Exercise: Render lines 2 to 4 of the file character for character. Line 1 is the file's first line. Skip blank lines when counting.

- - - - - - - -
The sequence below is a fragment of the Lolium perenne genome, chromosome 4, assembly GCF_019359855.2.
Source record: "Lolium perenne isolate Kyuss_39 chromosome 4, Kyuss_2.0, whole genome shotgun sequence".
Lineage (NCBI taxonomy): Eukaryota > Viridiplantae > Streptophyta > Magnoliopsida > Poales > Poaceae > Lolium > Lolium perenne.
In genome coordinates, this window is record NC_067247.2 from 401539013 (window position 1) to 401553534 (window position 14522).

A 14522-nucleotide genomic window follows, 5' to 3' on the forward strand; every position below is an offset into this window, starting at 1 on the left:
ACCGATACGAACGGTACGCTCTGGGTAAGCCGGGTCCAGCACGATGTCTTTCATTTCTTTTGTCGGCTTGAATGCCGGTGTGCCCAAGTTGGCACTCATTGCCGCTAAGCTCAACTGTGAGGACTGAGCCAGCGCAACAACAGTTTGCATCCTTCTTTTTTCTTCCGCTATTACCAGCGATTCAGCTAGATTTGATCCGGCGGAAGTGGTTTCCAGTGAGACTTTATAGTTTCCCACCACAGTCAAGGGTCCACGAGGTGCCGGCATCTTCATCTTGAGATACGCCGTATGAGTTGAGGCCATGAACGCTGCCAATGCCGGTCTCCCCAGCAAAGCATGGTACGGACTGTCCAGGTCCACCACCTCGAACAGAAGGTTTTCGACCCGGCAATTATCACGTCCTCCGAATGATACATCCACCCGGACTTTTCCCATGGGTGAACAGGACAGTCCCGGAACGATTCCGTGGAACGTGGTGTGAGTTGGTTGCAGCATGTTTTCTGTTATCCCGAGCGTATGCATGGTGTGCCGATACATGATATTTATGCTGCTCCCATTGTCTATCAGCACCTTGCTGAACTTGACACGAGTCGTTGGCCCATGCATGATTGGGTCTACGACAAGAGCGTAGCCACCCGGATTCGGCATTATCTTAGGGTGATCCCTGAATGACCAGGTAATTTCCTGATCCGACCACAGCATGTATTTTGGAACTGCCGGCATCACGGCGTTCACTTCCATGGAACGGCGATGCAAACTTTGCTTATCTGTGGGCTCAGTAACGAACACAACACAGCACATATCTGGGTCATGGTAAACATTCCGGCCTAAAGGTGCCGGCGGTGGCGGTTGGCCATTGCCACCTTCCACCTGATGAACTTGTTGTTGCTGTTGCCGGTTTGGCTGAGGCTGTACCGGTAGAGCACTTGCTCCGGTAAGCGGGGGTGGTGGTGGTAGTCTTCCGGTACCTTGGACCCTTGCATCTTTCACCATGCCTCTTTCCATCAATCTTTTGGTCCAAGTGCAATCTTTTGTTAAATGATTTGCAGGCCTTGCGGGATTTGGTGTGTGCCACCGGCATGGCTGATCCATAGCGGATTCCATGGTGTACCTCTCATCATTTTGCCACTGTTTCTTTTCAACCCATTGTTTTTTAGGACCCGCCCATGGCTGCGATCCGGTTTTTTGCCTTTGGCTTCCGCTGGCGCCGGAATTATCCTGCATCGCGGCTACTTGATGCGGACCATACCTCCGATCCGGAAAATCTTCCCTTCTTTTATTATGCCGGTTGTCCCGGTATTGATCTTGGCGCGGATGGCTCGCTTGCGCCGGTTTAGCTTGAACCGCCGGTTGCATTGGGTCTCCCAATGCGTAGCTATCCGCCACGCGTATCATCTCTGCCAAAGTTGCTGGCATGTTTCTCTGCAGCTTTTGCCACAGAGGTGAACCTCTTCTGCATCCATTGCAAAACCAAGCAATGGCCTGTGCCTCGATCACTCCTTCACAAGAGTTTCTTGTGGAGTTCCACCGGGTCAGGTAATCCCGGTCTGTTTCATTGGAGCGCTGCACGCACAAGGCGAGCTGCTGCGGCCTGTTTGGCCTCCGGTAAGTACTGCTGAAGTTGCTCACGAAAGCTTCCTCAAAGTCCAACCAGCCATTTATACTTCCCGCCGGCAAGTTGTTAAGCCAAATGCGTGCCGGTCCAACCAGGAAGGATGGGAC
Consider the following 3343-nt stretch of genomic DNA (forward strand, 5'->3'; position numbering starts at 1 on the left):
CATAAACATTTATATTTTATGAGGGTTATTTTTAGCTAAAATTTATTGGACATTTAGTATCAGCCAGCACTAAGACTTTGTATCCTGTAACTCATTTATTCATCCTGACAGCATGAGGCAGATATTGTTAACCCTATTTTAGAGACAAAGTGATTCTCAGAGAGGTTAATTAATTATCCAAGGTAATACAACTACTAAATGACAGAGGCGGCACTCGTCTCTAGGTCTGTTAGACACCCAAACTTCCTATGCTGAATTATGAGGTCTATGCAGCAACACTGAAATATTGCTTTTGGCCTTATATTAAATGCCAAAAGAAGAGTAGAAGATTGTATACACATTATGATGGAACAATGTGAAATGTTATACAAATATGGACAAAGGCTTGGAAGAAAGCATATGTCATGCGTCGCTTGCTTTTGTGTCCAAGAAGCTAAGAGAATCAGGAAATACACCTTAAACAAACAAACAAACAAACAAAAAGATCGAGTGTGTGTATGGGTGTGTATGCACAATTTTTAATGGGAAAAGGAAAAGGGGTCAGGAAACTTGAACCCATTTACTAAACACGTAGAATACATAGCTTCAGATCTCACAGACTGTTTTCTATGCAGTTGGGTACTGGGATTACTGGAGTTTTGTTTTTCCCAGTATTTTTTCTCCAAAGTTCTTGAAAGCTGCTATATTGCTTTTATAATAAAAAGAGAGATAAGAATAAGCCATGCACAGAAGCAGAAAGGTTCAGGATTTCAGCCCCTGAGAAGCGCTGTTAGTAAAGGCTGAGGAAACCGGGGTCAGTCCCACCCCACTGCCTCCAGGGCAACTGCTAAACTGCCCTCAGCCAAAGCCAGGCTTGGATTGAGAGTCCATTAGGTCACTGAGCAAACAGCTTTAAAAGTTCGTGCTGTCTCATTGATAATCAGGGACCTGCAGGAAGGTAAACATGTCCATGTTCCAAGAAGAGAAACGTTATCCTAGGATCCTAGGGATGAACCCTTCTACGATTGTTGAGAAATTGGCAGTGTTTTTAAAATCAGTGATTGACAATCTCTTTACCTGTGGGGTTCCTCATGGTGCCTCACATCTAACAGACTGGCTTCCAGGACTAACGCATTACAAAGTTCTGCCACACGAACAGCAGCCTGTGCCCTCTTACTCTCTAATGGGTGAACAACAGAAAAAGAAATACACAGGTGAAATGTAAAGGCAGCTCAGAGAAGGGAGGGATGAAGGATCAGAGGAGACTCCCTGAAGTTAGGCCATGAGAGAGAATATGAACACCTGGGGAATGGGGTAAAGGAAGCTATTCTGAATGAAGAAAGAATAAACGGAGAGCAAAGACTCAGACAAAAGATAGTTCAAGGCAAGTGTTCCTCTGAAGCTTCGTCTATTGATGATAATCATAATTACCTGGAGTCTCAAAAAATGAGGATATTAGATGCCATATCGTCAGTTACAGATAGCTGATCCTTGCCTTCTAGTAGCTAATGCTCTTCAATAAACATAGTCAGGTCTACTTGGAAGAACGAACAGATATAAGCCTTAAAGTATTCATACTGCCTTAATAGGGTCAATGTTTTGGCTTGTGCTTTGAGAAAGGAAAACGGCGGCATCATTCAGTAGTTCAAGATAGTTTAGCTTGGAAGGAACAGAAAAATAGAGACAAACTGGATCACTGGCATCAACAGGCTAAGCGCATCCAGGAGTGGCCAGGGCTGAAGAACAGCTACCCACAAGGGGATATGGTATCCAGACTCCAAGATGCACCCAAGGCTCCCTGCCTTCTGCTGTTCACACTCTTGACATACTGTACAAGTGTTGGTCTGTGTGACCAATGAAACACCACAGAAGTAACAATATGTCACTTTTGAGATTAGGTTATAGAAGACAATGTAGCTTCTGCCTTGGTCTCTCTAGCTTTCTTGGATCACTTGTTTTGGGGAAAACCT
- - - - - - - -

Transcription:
Source record: "Lolium perenne isolate Kyuss_39 chromosome 4, Kyuss_2.0, whole genome shotgun sequence".
Lineage (NCBI taxonomy): Eukaryota > Viridiplantae > Streptophyta > Magnoliopsida > Poales > Poaceae > Lolium > Lolium perenne.
In genome coordinates, this window is record NC_067247.2 from 401539013 (window position 1) to 401553534 (window position 14522).